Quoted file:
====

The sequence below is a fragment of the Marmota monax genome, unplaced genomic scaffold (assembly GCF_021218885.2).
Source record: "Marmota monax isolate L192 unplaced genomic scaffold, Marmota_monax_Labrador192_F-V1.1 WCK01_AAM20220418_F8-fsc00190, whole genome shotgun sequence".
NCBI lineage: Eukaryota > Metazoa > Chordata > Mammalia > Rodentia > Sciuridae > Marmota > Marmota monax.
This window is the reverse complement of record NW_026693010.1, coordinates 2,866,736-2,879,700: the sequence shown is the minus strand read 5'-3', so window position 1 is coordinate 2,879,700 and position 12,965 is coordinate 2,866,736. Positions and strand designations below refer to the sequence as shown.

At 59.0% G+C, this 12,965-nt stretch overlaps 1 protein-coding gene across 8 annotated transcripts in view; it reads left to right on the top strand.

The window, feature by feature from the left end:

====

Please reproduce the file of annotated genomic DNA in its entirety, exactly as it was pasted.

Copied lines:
The sequence below is a fragment of the Marmota monax genome, unplaced genomic scaffold (assembly GCF_021218885.2).
Source record: "Marmota monax isolate L192 unplaced genomic scaffold, Marmota_monax_Labrador192_F-V1.1 WCK01_AAM20220418_F8-fsc00190, whole genome shotgun sequence".
NCBI lineage: Eukaryota > Metazoa > Chordata > Mammalia > Rodentia > Sciuridae > Marmota > Marmota monax.
This window is the reverse complement of record NW_026693010.1, coordinates 2,866,736-2,879,700: the sequence shown is the minus strand read 5'-3', so window position 1 is coordinate 2,879,700 and position 12,965 is coordinate 2,866,736. Positions and strand designations below refer to the sequence as shown.

At 59.0% G+C, this 12,965-nt stretch overlaps 1 protein-coding gene across 8 annotated transcripts in view; it reads left to right on the top strand.

The window, feature by feature from the left end: